Brenda, the court clerk was instrumental in organising the rest of their morning which was spent in various courtrooms watching live trials and sentence hearings and being lucky enough to ask more questions of the judges hearing these cases.

By the end of the session, I could sense that some of the group were walking just that bit taller. They had a better understanding of what happens in criminal courts and the important and often difficult task of being an advocate for the accused. Some caught the insatiable appetite to aspire to don the wig and gown.

So, it was back into Court One just before the lunch adjournment for the closing remarks by Judge Newbery and the encouragement to students not to be put off by the difficult and challenging entry into the profession and its current (but I believe temporary) demise.

The criminal justice system demands proper investment in its court centres and all the important branches that make it what it is. The current action is more than just another strike. It’s about preserving a criminal justice system that ensures fair and proper representation of those accused of criminal offences. It could be us, or anyone we know, despite protestation (or misguided sentiment) that it affects people of a certain class, race or disposition and never me, or the trope that all barristers are ‘fat cats’.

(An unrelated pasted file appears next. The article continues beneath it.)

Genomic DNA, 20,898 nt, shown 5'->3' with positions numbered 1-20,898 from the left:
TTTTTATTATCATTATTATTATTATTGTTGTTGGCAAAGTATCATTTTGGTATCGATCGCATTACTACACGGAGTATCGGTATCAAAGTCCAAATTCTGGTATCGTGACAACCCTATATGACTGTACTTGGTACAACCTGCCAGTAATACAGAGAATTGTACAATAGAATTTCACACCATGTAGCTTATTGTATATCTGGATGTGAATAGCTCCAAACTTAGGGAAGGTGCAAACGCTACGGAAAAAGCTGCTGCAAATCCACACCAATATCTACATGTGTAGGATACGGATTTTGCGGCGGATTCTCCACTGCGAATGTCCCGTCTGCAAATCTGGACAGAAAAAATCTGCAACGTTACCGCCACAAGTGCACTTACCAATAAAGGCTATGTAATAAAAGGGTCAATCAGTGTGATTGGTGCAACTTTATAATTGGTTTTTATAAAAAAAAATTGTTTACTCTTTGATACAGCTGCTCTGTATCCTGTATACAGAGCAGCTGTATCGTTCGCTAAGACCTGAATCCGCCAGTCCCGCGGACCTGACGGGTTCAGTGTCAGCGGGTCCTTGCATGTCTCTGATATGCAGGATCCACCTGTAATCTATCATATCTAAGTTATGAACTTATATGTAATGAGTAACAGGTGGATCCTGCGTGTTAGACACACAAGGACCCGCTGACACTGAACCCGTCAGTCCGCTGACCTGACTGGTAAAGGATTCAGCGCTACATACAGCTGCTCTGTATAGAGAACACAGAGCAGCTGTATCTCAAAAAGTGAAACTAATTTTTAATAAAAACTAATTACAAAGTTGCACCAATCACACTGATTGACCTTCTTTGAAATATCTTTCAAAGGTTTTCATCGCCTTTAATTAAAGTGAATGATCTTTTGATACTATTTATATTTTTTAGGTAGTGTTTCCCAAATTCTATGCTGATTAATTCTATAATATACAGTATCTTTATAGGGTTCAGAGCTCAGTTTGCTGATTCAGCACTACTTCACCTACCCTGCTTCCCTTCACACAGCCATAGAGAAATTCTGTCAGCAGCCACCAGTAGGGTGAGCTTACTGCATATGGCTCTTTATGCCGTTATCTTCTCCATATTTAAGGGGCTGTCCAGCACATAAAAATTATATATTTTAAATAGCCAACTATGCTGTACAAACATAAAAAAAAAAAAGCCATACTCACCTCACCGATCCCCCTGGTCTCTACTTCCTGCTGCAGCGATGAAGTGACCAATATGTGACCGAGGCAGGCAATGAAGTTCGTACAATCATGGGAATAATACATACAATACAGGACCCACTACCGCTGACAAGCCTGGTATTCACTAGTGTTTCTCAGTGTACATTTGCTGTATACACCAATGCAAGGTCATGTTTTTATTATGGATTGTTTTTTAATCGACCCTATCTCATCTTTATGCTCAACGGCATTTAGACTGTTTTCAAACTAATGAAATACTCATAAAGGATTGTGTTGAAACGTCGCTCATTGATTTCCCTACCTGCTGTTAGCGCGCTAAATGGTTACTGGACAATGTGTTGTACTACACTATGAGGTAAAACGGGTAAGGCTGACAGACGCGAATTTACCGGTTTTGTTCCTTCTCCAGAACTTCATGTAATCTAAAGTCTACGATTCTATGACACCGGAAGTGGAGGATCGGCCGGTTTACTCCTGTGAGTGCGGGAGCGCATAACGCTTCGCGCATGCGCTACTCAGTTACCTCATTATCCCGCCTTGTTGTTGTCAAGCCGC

The Bar of England and Wales, which I have been fortunate to have been a member of for 30 years, must be reflective of our communities and society at large. It should spawn a more diverse pool of judges; drawn from the very able of all backgrounds, regardless of class, race, disability and gender. So, when I see my colleagues refusing to attend court and take on new instructions as part of the action to get proper and fair remuneration for current and future cases, I understand both personally, and through my engagement with the students of St Thomas the Apostle, why it’s more than just a strike.

My work and mentorship of young people with an interest in the legal profession shall continue regardless; the students walking just that bit taller left me in no doubt of the importance of the strike.

After all, if you build it, they will come.

Read more about the Criminal Bar Association’s days of action here, further ballot (closes midnight Sunday 21 August) and list of planned alternating weeks of action.